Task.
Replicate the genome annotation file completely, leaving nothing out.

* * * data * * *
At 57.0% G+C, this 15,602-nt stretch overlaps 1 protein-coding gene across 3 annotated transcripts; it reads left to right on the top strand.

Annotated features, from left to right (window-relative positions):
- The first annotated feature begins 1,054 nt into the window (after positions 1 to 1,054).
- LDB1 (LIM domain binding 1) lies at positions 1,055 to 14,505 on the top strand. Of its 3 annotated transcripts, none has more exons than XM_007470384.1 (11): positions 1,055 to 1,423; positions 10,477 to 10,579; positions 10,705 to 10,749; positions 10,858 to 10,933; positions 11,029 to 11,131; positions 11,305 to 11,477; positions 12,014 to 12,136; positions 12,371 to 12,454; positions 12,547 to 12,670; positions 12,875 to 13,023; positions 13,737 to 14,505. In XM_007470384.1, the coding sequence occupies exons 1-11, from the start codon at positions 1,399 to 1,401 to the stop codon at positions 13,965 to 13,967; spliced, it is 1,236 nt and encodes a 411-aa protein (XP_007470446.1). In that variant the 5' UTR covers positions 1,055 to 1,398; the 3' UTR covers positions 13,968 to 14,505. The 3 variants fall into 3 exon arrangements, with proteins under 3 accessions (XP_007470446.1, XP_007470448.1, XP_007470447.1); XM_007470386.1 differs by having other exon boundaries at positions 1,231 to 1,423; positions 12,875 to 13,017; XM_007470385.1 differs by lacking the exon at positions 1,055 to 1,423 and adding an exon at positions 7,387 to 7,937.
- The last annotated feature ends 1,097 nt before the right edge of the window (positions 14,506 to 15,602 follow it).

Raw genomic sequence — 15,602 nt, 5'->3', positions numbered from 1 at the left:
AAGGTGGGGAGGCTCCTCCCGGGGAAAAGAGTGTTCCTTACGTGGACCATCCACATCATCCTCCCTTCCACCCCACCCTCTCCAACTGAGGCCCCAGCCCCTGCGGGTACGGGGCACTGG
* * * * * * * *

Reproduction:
At 57.0% G+C, this 15,602-nt stretch overlaps 1 protein-coding gene across 3 annotated transcripts; it reads left to right on the top strand.

Annotated features, from left to right (window-relative positions):
- The first annotated feature begins 1,054 nt into the window (after positions 1 to 1,054).
- LDB1 (LIM domain binding 1) lies at positions 1,055 to 14,505 on the top strand. Of its 3 annotated transcripts, none has more exons than XM_007470384.1 (11): positions 1,055 to 1,423; positions 10,477 to 10,579; positions 10,705 to 10,749; positions 10,858 to 10,933; positions 11,029 to 11,131; positions 11,305 to 11,477; positions 12,014 to 12,136; positions 12,371 to 12,454; positions 12,547 to 12,670; positions 12,875 to 13,023; positions 13,737 to 14,505. In XM_007470384.1, the coding sequence occupies exons 1-11, from the start codon at positions 1,399 to 1,401 to the stop codon at positions 13,965 to 13,967; spliced, it is 1,236 nt and encodes a 411-aa protein (XP_007470446.1). In that variant the 5' UTR covers positions 1,055 to 1,398; the 3' UTR covers positions 13,968 to 14,505. The 3 variants fall into 3 exon arrangements, with proteins under 3 accessions (XP_007470446.1, XP_007470448.1, XP_007470447.1); XM_007470386.1 differs by having other exon boundaries at positions 1,231 to 1,423; positions 12,875 to 13,017; XM_007470385.1 differs by lacking the exon at positions 1,055 to 1,423 and adding an exon at positions 7,387 to 7,937.
- The last annotated feature ends 1,097 nt before the right edge of the window (positions 14,506 to 15,602 follow it).

Raw genomic sequence — 15,602 nt, 5'->3', positions numbered from 1 at the left:
AAGGTGGGGAGGCTCCTCCCGGGGAAAAGAGTGTTCCTTACGTGGACCATCCACATCATCCTCCCTTCCACCCCACCCTCTCCAACTGAGGCCCCAGCCCCTGCGGGTACGGGGCACTGG